Now that is a great list. I was thinking about what things to list, but you just said the majority. #3 is so key though. There are people out in the congregation that are newly saved or never have experienced worship before, and they ARE looking to us to see how it's done. If we are up there just going through the song list with no expression on our faces, or conviction in what we are singing then we need to rethink why we are up there. We are worshiping a passionate God, so we need to worship Him passionately. >>>>>>>>>and SOUND MAN...yeah, you hit it on the head.
If I could add one thing to your list.....
Everyone needs to come to practice knowing exactly what their parts are. Preparation at home is crucial. Too many wait until band practice to get their parts....taking time away from just doing the fine tuning.
I like #5 the best. A comment on #1: (steps on soap box) The worship butler (sound guy) is often the most neglected, least trained, most abused and most neglected member of the worship team (except in California, Memphis, Motown and New York). If the lead guitarist plays a bad lick, he stares at the sound guy. If a second vocalist crowds the mike on a loud part, the WL scowls at the sound guy. If the WL points his mic at the monitor and gets a squeal . . yep, the sound guys fault! If the pastor doesn't hear enough reverb in his monitor . . . . PLEASE, send your sound guys to training at a seminar such as synaudcon (www.synaudcon.com) AES (www.aes.org) or some of the others here: www.churchsoundcheck.com/wkshp.html.
1. One practical thing that I do is pick a few songs in the same key. It's an easy way to make songs flow from one to the next. I find that women tend to pick songs in the key of D and men pick songs in the key of G.
2.Finding one song to reinforce the topic might be enough. If you sing 8 songs all about God's power - you are missing out on 100 other attributes that can be praised.
3.Leaders in Christ's mind were those who served, so follow His example and serve your team.
4.Communicate with your church's leaders - worship isn't confined to the music portion of the service.
5.Pray with your whole worship team and ask God to help bring you together. It's easier to trust in someone on stage with you when you know that God is in control of your time together.
6.Practicing is important - because being a musician is a skilled job, but even if you are new and nervous - realize that God can use anyone who is willing to grow and step out in faith.
Accept that your position as worship leader is not above that of the Pastor/vicar/minister. As such listen to what he or she tell you and follow their instructions, even if it is not what you had planned to do. They are leading their church and have been annointed by God to be in such a position. As such it is important to respect and trust their God given authority.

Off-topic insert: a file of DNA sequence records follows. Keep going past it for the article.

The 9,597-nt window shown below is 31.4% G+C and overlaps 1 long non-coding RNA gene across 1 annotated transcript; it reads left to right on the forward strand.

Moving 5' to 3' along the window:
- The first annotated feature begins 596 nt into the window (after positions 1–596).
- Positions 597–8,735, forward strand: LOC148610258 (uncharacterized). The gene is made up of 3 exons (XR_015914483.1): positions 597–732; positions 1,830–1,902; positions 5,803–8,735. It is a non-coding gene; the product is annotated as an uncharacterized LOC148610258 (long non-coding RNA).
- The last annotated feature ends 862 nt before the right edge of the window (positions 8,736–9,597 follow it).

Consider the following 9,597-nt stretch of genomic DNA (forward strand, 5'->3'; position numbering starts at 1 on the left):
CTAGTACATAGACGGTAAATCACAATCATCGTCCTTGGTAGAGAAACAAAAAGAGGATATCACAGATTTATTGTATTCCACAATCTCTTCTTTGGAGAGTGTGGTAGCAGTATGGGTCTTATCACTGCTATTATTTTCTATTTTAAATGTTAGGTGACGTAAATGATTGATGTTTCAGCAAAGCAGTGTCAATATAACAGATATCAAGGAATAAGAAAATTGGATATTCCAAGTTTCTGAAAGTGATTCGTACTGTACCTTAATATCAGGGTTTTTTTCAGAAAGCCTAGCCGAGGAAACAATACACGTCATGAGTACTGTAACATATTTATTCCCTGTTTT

1. Understand that you are dealing with unprofessional musicians and singers that are using God-given gifts for His glory, not the glory of the team or themselves. It may not always be perfect, but it still glorifies God.
2. If you think because all of these people go to church you will not have fighting, you're wrong! Musicians are very finicky and sometimes will fight even the worship leader for their time in the sun. Refer back to number 1. It's for His glory alone.
3. Make sure to spend time together not just practicing. Musicians and singers need to feel part of something so going out for a meal together, having prayer time together to pray for each other is essential.
4. You must have fun. God wants our praise to Him to be filled with joy!
Sorry, I know that's only four, but that's all that came to mind at 7:30 in the morning...
#1 - Don't try to teach too many new songs.
#2 - Remember, you are leading them, you are serving them - it's not about you.
#3 - Be willing to crucify your own stylistic preference
#4 - Get involved in their lives from a pastoral/relational perspective.
#5 - No matter how great a singer you may be, put songs in keys normal people can sing. Try not to make them sing much higher than a D if you can help it.
Ask your Pastor that question and abide by his decision. My impression & received teaching in my fellowship:
No . . . I don't even believe they necessarily have to be Christians (though that is the rare exception) unless the Pastor says so.
Membership is important in that it is a baptism into that particular body or community, but it is not necessary unless the pastor says so.
Part of leading means mentoring through a relationship. The expectation to learn & engage in the various disciplines (attendance, tithing, participation, etc.) need to be there, unless the Pastor says so.
Other questions in the same vein: Should they tithe? Yes, unless the Pastor says so. In the poorer neck of the woods often the choice of how each penny is spent is a life/death question, so grace upon those good stewards of no means who feed their chilluns first, then give to the church. If the Pastor disagrees, it's his call, but the church better have a substantial storehouse setaside for the poor and for famine, recession, depression.
Can people with tattoos be allowed on the team? Sounds like a silly question, but I have friends who have been marginalized/ostracized, and physically removed for daring to step foot in "God's building" with a tat, piercing, blue jeans etc. Still, ask the Pastor. It is his flock.